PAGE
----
The CodeIgniter Decorator Library

I’ve been thinking a lot lately about how I can clean up my CodeIgniter code, specifically my controllers and views. CodeIgniter is dead simple to work with, but on larger, more complex projects I find that my controllers get a little long and my views get messy. Here are my main issues and how I’ve decided to address them.

Controllers

The main thing I don’t like doing in my controllers is all of the data retrieval and preparation to pass data to the view. Things like this:

$product = $this->product_model->find($product_id);
$company = $this->company_model->find($product->company_id);

And this:

$view_data = array(
    'product' => $product,
    'company' => $company
);
$this->load->view('products/view', '$view_data');

They just don’t feel right to have in the controller because they get in the way of the core function of a controller.

The controller receives user input and initiates a response by making calls on model objects. A controller accepts input from the user and instructs the model and a view port to perform actions based on that input.

Wikipedia

Views

I’ve always disliked putting any sort of logic in my views. In fact, anything beyond looping through an object or array and echoing its values makes me feel dirty. Things like setting a default value if an attribute is empty:

<?php echo empty($product->price) ? $product->price : 'N/A'; ?>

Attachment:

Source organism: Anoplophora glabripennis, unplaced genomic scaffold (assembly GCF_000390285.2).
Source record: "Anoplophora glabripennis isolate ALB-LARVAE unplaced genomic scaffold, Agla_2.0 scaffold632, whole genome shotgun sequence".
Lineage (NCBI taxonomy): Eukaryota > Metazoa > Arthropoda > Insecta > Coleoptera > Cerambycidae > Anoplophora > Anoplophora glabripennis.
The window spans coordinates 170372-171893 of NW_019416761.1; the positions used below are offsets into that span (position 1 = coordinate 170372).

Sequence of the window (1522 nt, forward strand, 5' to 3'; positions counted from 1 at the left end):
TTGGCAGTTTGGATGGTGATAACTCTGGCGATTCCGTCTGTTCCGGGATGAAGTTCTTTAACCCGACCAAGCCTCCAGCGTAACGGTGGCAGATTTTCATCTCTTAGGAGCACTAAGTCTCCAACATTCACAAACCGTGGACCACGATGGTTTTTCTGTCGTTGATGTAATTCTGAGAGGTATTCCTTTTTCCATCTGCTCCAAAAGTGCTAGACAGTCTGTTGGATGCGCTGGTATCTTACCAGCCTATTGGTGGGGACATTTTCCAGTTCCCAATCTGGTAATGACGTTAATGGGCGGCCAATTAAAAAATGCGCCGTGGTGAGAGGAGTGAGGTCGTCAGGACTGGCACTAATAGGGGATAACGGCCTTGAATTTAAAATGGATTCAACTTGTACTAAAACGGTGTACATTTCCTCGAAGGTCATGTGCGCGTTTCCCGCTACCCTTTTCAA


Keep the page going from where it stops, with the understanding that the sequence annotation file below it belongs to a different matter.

Or updating the layout of a page based on the type of user that is viewing it:

<?php if ($user->company_id == $product->company_id): ?>
    <div class="product-admin-links">
        <?php echo anchor('products/edit/' . $product->id, 'Edit Product Info'); ?>
        <?php echo anchor('products/inventory/' . $product->id, 'Edit Product Inventory'); ?>
    </div>
<?php else: ?>
    <?php echo anchor('cart/add/' . $product->id, 'Add to Cart'); ?>
<?php endif; ?>

Not only does this clutter up my views, but it also has to be repeated anywhere that I want to display information for a resource, in this case a product. I would much prefer to have this data prepared outside of the view and the controller, but it doesn’t really belong in the model either.

My Solution: Decorators

After seeing how a couple other frameworks handle this (FuelPHP and Rails) and thinking through what my ideal solution would be, I’ve started writing a decorator library and created a spark out of it.

The library allows you to put all of the data retrieval and preparation into a decorator, which is stored in application/decorators. A decorator must extend the CI_Deocrator class which gives it access to the CodeIgniter super global ($this) so you can load models and everything else like you are working in a controller or model. Going back to our earlier example, if you removed the data retrieval from the controller and preparation logic form your views, you would end up with something likes this:

File: application/controllers/products.php

public function view($product_id)
{
    $this->load->view('products/view', $this->decorator->decorate('product', 'view', $product_id));